Here are some of my more private thoughts about pet loss and grief. Sadly, I have had some experience with pet loss. As a pet lover from the time I was a small child, I have learned that loss and grief is a natural part of the human and animal bond. I will share these very personal thoughts in the hopes that they will be of some small comfort or help to you in your time of loss.

Grief is Normal, Expect it to Hurt!

Remember that you are not alone. It may feel as if you, alone, are the only one who has ever felt such pain. Rest assured that others, at some point, have experienced the pain as well. While everyone deals with their grief in their own way, many have shared similar experiences.

It is okay to feel grief and loss. Do not let others trivialize your feelings. Accept the fact that you are in pain and that tears and grief are a natural part of the healing process. It helps to talk. Beware of the “it’s only an animal” attitude of others. In my opinion, friends who can’t understand (or who can’t at least be supportive whether or not they understand) are not worth having.

Also watch out for the “Oh, for heavens sake, get over it” syndrome. I have experienced this attitude from others in the past. I consider it a comment made out of ignorance. No one who has ever truly loved and lost a pet will utter these words. Your feelings of grief are normal and natural… and they are your feelings. Don’t let others impose a guilt trip. It’s hard enough as it is.


Feelings of Guilt are Normal, Remember You Acted Out of Love (pictured above, Reggie who recently passed after 12 awesome years together)

I have experienced both the pain of sudden loss, such as finding a beloved pet dead unexpectedly. I have also experienced the pain of having to make the final sacrifice out of love to help my beloved pet “cross the Rainbow Bridge”. From my experience, there is no easy way. It never gets any easier. I think when a loved animal passes suddenly, that thoughts of self-blame and guilt, and/or self-questioning are perfectly normal. When my eight year old cat Geezer died suddenly in his sleep, I beat myself up for weeks wondering whether I had given him the correct medication dose, did I accidentally give him the wrong pill? Could I have seen it coming? Our vet assured me that no matter what I did with the medications my animals were on at the time, no mistake could have killed Geezer. The vet also advised that most likely Geezer died from a burst aneurysm, which could not have been prevented or detected. Still, I beat myself up mentally wondering. I have since come to realize that these types of mental mind games are not unusual. I experienced similar feelings whenever a pet passed away suddenly. Remember that it’s not your fault!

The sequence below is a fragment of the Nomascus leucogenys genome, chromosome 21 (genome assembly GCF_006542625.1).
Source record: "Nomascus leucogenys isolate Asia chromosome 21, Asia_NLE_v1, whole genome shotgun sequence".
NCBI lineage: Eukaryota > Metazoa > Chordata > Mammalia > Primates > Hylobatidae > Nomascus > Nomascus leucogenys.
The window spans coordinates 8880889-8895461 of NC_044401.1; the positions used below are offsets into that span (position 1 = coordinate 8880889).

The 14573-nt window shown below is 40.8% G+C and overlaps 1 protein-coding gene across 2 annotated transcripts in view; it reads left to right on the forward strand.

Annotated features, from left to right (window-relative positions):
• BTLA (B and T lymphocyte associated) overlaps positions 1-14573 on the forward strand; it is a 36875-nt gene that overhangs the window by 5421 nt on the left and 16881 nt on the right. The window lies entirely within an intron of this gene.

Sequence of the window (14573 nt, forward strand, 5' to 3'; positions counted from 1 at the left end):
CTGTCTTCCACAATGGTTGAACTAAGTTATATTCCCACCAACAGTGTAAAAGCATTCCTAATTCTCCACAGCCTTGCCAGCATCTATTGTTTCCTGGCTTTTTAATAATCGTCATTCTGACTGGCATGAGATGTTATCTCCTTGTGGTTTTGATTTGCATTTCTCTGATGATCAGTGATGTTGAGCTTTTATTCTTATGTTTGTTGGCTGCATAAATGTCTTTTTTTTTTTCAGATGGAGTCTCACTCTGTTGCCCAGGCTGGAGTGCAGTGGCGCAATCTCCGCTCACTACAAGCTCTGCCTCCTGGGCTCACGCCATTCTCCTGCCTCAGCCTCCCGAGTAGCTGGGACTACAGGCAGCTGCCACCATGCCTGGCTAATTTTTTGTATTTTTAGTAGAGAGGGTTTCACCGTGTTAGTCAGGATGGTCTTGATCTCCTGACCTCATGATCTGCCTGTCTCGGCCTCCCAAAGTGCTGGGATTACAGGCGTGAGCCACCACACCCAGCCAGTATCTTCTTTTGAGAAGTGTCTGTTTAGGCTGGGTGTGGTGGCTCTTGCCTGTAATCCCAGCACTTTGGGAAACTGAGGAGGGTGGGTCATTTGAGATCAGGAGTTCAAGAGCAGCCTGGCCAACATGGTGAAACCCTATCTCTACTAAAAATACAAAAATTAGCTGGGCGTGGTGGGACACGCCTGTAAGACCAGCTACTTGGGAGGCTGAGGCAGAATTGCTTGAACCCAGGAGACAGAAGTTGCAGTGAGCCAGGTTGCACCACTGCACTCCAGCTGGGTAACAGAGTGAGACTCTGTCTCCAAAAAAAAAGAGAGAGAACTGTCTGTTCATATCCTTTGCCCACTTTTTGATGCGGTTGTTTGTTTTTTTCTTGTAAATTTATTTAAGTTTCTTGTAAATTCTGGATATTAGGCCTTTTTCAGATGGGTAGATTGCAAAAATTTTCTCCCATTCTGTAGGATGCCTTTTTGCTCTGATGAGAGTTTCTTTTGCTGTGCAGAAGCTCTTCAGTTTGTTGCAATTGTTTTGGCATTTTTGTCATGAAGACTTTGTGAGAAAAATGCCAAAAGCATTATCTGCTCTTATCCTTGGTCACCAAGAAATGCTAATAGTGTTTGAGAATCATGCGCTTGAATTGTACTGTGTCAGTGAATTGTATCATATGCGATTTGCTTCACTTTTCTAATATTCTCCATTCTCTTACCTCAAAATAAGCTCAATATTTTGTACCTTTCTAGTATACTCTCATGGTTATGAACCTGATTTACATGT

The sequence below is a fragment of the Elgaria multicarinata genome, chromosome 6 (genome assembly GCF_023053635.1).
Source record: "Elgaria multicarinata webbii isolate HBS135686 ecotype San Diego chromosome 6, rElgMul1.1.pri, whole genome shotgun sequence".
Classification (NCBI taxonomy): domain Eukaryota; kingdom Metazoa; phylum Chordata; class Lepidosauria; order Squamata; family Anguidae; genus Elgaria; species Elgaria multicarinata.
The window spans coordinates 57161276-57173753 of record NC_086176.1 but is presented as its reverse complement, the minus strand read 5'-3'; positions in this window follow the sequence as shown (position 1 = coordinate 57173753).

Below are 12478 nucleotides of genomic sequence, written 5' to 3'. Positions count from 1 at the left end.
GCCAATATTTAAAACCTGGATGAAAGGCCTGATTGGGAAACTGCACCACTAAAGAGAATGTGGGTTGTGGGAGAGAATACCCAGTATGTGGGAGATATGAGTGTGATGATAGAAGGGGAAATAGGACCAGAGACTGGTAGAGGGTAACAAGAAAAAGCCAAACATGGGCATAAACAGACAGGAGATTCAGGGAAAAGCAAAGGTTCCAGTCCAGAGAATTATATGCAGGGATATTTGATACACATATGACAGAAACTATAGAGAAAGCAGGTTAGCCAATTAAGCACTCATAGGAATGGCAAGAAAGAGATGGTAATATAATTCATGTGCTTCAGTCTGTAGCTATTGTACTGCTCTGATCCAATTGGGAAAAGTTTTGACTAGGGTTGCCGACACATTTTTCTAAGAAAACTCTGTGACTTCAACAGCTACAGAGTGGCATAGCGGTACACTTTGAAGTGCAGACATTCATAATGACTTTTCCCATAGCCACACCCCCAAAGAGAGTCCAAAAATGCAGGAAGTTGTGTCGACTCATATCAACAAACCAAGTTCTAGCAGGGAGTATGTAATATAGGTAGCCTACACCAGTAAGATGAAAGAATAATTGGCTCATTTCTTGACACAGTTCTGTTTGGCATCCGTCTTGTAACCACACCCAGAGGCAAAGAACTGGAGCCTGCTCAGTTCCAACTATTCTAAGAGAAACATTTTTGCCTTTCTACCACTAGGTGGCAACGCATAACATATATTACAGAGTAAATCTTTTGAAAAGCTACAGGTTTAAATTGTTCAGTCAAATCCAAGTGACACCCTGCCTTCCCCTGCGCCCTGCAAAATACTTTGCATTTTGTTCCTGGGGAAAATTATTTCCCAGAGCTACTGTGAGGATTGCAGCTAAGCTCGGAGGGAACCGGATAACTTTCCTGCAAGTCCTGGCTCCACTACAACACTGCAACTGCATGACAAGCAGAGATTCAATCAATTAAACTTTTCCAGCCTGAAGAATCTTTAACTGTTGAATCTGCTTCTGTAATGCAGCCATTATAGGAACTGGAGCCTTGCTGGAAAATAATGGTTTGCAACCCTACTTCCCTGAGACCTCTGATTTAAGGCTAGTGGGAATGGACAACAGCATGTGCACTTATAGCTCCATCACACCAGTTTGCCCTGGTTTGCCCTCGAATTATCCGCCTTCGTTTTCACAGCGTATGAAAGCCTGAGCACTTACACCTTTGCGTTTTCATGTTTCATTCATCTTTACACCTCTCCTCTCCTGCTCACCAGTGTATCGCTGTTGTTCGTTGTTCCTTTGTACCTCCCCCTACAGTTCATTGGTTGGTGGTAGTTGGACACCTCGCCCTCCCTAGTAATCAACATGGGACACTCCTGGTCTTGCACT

OK, so is it any easier when you have to make that final decision? When your veterinarian and your pet (yes, your pet) tell you it’s time, there is never any tougher decision you will ever make. Again, my experience taught me that grief plays strange mind games. While my head tells me that I acted out of love in the best interests of my pet to prevent useless suffering, my emotions and heart scream “You murderer, what have you done!” Again, I think feelings of guilt are perfectly normal even though you have nothing to feel guilty about.

Another common “guilt trip” associated with having to make the final decision is self recrimination afterwards about the questions “Did I wait too long?” or “Did I do this too soon?” Try not to beat yourself up over this one. From those I have spoken to, I firmly believe that you and your pet are the best judge of when this decision needs to be made. As long as you acted out of love, with your pet’s best interests in mind, the timing will take care of itself.

Instant Replay

After having to help my kitty, Hoot, cross the Rainbow Bridge, I agonized for days, even weeks, experiencing an instant mental replay of Hoot’s final moments. I had to force myself to put it out of my mind, reminding myself that I wanted to remember Hoot as the happy and healthy cat she was. Well, I have since discovered that others have had this same experience. Try to remember the happy times with your pet. As for the final moments, simply remember that it was the last gift you gave your loved pet. No one says it is easy, but you did it for him or her.

Okay, It Hurts! So What Helps?

I really believe that everyone needs to deal with their grief in their own way. However, I will share some things that have helped me during my worst moments. Not all of these suggestions may be right for you, but I hope you find some idea that helps. Listed in no particular order:

(1) Keep a tribute journal or notebook. Jot down memories and thoughts as they come to you. They can be lists of little details, favorite stories, or simple a list of your pet’s favorite nicknames. One of my big concerns in times of loss is my fear that memories will fade. This is one way to keep your pet’s memories with you. It is also a very theraputic activity. In times past, I would jot notes on scraps of paper here and there. Just going through the process helps.